Examination of Witnesses (Questions 107
MONDAY 12 FEBRUARY 2001
CLARKE MP, MR
107. Thank you, Mr Clarke, for making time to
come and see us. We do understand the difficulties of your busy
life. Thank you too for your letter explaining why the Committee
had not been told at the same time as the written PQ was being
answered. We were delighted, of course, with the decision which
has now been taken not to charge volunteers for checks, which
was one of the principal concerns not just of this Committee but
of those working in the voluntary sector, above all in this United
Nations Year of Volunteering. We welcome that.
(Mr Clarke) Could I reinforce that apology
to the Committee, Chairman? We had intended to make an announcement
during the course of last week before the hearings of this Committee,
to whom some credit is due for the whole process, but at the end
of the day sorting out the final detail was complicated in terms
of giving the answer, it happened at the last moment on that day,
and it was an oversight on my part entirely, for which I can only
apologise and hope you can understand in the circumstances.
108. You might just say to Ms Hetherington that
I am also a Member of Parliament; she forgot to acknowledge that.
(Mr Clarke) I will pass that on.
109. It did come as a very pleasant surprise
and a shock because only three weeks previously the Prime Minister
in reply to a question I put to him during Prime Minister's Question
Time denounced the suggestion that this charge should be free
as being something which would not happen. I am delighted that
all the efforts you obviously put in behind the scenes to convince
him of the error of his ways proved to be successful.
(Mr Clarke) The Government's policy was set out by
the Prime Minister in that exchange but, as I think he also acknowledgedI
do not have Hansard in front of mewe were going through
in some detail a consideration of the very large number of responses,
and I certainly put on the record on a number of occasions that
we had heard the various submissions by a wide range of organisations
and a wide range of Members of this House and we were considering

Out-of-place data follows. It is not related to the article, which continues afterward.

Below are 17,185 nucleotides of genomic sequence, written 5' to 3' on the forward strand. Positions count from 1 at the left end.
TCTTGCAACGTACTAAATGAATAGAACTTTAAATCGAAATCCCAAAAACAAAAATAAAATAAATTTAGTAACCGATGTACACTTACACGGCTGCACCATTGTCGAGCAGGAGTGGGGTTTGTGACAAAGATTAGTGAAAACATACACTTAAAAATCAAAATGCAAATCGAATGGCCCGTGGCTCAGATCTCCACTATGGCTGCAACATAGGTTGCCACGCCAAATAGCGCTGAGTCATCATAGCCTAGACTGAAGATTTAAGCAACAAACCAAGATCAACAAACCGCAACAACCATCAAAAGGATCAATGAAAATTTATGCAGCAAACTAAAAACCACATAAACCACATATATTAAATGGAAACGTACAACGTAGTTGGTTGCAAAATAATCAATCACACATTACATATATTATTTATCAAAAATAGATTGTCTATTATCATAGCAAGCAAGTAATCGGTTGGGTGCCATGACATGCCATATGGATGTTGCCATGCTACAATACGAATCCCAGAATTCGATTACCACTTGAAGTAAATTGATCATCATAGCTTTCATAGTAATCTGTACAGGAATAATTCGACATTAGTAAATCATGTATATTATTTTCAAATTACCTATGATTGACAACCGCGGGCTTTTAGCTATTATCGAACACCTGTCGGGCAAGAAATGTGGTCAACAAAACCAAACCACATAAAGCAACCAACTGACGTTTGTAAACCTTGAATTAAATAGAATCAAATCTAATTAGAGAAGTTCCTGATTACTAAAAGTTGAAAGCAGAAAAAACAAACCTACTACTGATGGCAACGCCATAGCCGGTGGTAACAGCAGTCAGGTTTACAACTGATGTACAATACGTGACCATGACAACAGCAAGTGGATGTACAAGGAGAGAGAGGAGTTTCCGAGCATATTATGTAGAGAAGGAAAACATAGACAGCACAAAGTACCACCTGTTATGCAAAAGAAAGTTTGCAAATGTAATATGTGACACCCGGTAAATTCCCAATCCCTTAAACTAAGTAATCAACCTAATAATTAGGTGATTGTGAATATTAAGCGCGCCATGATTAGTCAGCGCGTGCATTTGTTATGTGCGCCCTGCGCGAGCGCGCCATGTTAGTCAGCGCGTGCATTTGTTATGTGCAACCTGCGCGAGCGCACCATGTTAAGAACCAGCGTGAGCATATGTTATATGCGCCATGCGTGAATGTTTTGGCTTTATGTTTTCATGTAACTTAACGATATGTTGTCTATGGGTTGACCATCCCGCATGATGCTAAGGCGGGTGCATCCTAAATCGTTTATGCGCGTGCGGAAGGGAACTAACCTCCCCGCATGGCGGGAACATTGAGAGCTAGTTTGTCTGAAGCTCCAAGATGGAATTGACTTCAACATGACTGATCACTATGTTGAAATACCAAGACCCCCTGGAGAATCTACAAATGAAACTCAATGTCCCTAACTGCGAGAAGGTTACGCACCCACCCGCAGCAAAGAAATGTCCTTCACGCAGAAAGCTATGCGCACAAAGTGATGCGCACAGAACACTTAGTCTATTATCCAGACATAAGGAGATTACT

that very carefully.
Bob Russell: Chairman, I hear what the Minister
says, but that is not quite what the Prime Minister said in reply
to my question, but I am delighted the Minister here was able
to convince the Government his line was the correct one.
Chairman: The fact the Minister is persuasive
is no surprise to us.
Bob Russell: I am delighted that is the case.
110. Minister, you gave an answer to Mr Wyatt
on 6th February, last week, when you said, "Consideration
of the appropriate regime and structure for other users of jury
services ..."no, that is not the right quote but you
gave a non-committal reply.
(Mr Clarke) The answer we gave, I think a day later,
on the 7thI am speaking from memorywas pursuant
to that answer.
111. Can I put it to you, Minister, it seems
rather curious you should have given a very non-committal reply
on one day, following it up the following day with this breath-taking
announcement, and in your letter to the Chairman of the Committee
you say, "Matters moved rapidly yesterday, once we found
the way was clear to make an announcement". Can you share
with us the way in which matters moved rapidly at the Home Office?
(Mr Clarke) As the Committee will be aware, matters
always move rapidly at the Home Office, that is the way we like
to work, but the fact is in this situation we were very conscious
of the fact this Committee was meeting and was taking evidence
last week from the voluntary organisations, and this week from
myself and my colleagues. By the way, I have omitted to introduce
them, Chairman, and I would like to do that.
112. I should have asked you to do that.
(Mr Clarke) Bernard Herdan is the Chief Executive
of the Criminal Records Bureau, and I would like publicly to pay
tribute to the work he has done in bringing the project to this
particular point; he has been very committed to it and very successful
with it. Bob Wright is the Head of the Criminal Records Section
of the Home Office and is an official of the Home Office. What
happened was, we were aware we would be giving evidence this week,
and I think you are also taking evidence this week from the Data
Protection Commissioner, and we thought it was important we should
give youwe had been working on it for some timethe
most up-to-date information we could about this important matter
about which we had very substantial representations. So we had
been clear for sometime we wanted to make a final announcement
of the Government position before this Committee met, ie last
week. The reason why we had the rapid events to which Mr Howarth
refers is that we thought on reflection at the beginning of last
week that if we could make it clear to the National Council of